- Say No
Note: Choose pot caught New South Wales octopus if possible (or octopus from WA, TAS or VIC), as these are a more sustainable choice with much lower impacts on overfished or protected bycatch species, and seafloor habitats than octopus caught in trawl fisheries. Pot caught octopus from NSW is ranked amber 'eat less' but is only a minor proportion of the wider NSW catch and may be difficult to find. Octopus caught with much lower environmental impact is available from other states.
- Octopus are caught as byproduct in NSW fisheries targeting prawns and fish using demersal otter trawls, gillnets, haul seines and rock lobster pot fishing methods.
- No stock assessments are available and there are no management controls for regulating the octopus catch are in place. However, octopus generally grow and reproduce quickly, and populations are resilient to fishing pressure. Multiple species are caught, but catches are not recorded to species level.
- Octopus caught in trawl fisheries generally involves a much higher level of environmental impact on bycatch species and seafloor habitats than in fisheries found in other states that use pot and trap fishing methods.
- Choose pot caught New South Wales octopus if possible, as these are a more sustainable amber-listed choice with much lower impacts on overfished or protected bycatch species, and seafloor habitats than octopus caught in trawl fisheries.
- NSW Ocean Trawl Fishery, Estuary Prawn Trawl Fishery, Estuary General Fishery, Lobster Fishery (195t in 2016-17)
In New South Wales, around 90% of octopus catch comes primarily as retained bycatch in trawl fisheries targeting prawns and fish. They are also caught in pot fisheries targeting rock lobsters in NSW. Pot fishing methods pose significantly lower risk to seabed habitats and have much lower levels of bycatch compared to bottom trawling. There is little information available to assess the habitat and bycatch impacts of any of these fisheries, but it is notable that trawl-caught octopus comes from fisheries that have a significantly higher level of bycatch and seafloor habitat disturbance.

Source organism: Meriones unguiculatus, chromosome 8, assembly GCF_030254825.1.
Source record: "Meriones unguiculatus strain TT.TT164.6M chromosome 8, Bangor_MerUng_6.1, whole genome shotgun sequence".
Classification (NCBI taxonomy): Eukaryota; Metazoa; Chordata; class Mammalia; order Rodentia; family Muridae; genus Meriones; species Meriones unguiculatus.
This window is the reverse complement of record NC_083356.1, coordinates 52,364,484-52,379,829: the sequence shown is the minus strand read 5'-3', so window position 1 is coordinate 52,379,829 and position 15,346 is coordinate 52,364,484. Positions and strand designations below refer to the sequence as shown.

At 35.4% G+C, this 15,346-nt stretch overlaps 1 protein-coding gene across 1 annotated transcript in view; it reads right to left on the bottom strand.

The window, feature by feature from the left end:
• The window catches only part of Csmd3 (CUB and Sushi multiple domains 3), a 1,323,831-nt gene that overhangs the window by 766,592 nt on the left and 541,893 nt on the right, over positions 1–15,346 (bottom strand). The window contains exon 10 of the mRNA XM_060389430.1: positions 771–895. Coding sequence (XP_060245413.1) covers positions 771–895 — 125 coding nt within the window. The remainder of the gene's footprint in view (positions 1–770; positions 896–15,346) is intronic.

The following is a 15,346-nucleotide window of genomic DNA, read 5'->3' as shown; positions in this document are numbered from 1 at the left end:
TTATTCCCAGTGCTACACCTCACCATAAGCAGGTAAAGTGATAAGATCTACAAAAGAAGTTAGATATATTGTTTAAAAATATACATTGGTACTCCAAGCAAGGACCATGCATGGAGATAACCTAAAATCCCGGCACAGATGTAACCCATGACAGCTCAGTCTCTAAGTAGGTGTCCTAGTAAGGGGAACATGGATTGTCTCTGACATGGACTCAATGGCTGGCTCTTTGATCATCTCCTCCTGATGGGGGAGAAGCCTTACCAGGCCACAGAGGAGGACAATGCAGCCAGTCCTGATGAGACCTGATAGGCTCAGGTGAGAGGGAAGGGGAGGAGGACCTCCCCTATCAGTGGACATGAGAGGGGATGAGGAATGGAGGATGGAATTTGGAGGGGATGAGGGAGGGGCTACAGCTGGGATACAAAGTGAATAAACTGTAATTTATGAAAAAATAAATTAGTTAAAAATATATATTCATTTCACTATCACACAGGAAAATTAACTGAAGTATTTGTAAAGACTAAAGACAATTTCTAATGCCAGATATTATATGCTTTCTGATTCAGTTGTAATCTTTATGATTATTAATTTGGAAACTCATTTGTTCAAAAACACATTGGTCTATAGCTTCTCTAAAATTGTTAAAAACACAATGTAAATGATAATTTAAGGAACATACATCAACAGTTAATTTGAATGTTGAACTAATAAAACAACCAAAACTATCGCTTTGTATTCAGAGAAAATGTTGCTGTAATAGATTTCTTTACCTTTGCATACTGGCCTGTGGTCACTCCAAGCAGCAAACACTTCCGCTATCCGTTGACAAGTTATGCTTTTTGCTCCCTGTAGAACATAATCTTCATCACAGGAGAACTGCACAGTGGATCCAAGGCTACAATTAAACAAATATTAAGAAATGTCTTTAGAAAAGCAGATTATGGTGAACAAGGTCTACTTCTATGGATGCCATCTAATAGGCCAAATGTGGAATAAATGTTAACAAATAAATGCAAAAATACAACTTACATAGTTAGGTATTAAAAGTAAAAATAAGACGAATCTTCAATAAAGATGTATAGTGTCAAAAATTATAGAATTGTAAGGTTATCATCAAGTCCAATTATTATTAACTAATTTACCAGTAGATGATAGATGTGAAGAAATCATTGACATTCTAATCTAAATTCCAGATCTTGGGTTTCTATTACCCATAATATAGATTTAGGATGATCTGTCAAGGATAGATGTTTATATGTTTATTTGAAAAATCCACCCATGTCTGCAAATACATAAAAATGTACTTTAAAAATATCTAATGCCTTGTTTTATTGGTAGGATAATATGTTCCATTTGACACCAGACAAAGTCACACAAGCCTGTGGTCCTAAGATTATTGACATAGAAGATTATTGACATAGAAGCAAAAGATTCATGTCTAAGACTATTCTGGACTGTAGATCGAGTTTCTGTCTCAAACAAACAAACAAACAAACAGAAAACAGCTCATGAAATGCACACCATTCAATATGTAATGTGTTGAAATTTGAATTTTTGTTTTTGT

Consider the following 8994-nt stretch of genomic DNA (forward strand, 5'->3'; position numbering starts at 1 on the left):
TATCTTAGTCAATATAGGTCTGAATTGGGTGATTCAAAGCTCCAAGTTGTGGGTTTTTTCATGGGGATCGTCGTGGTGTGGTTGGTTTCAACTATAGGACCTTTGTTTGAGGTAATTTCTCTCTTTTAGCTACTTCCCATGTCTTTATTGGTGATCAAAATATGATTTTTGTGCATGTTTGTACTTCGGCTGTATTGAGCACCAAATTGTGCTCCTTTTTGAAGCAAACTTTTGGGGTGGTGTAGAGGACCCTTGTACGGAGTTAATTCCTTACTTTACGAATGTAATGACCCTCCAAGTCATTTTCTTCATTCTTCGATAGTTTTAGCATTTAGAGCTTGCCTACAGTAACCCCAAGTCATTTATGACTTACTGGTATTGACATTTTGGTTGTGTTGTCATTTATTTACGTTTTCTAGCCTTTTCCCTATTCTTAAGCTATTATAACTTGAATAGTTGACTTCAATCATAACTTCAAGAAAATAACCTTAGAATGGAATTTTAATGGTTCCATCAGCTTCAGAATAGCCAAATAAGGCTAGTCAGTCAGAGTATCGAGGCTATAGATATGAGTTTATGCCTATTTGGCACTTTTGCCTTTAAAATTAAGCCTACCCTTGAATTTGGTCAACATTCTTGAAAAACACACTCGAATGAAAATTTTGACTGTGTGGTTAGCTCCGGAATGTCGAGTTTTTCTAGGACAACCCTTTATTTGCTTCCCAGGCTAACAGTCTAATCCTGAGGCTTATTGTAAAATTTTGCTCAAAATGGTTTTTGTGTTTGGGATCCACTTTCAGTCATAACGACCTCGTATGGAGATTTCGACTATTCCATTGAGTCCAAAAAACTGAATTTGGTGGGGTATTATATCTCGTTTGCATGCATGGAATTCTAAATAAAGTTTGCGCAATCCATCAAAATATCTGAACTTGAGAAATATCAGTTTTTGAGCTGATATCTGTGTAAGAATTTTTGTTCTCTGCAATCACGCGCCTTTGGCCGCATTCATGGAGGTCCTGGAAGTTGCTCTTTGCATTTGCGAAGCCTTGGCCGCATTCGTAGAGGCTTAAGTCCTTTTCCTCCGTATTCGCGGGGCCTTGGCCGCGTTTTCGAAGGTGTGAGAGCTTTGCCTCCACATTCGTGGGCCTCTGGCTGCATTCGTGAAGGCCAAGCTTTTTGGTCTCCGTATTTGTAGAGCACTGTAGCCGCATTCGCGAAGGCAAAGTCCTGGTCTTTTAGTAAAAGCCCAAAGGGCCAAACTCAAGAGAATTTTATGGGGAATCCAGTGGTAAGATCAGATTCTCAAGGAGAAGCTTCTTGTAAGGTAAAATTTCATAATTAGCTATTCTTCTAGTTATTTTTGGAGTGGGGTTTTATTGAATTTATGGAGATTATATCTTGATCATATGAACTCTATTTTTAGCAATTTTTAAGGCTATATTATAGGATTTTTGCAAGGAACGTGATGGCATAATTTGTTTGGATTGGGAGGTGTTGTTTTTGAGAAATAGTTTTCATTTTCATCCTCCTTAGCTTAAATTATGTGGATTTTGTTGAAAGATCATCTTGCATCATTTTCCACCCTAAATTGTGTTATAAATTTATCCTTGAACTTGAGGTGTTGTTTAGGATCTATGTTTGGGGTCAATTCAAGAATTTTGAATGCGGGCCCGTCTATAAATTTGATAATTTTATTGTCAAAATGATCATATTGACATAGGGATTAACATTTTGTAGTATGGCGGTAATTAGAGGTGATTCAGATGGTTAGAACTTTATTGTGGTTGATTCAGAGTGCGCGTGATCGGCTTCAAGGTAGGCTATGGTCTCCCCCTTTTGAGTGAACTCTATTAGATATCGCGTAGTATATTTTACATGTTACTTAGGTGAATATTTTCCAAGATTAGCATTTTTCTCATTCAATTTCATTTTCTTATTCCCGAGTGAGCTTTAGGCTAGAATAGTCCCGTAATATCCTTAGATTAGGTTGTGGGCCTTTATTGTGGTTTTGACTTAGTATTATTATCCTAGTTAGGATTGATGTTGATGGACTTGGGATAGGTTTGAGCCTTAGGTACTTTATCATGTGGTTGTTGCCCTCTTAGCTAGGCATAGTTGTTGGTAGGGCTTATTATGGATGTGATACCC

Catches have declined significantly from the historical peaks of 400t-800t in the 1990s. It is not clear why this has happened but it may be related to reductions in prawn trawling efforts over this period.
There is little information available to assess the habitat and bycatch impacts of any of these fisheries, but it is notable that trawl-caught octopus comes from fisheries that have a significantly higher level of bycatch and seafloor habitat disturbance.
Protected species interactions occur in NSW trawl fisheries. Interaction reports from the NSW fishery indicate that seahorses, pipefish, sharks and rays are commonly caught. Lobster pot fisheries that retain octopus have much lower levels of protected or endangered species bycatch.
In reporting provided by the NSW Department of Primary Industries (DPI) in 2021 as part of the accreditation to export overseas, no threatened and endangered species bycatch was reported for two of the five most recent fishing years in the NSW trawl fishery.This reporting is considered an unlikely reflection of the fishery’s real impacts.
At the time of writing, a research observer program had been completed based on data from 2017-19, but this data has not been published so it is not possible to understand the impact of the trawl fishery.
Marine parks in NSW provide the most effective science based protection from the significant ecological risks posed by trawling, but alarmingly, at the time of writing, the NSW Government was considering opening highly protected marine parks to fishing.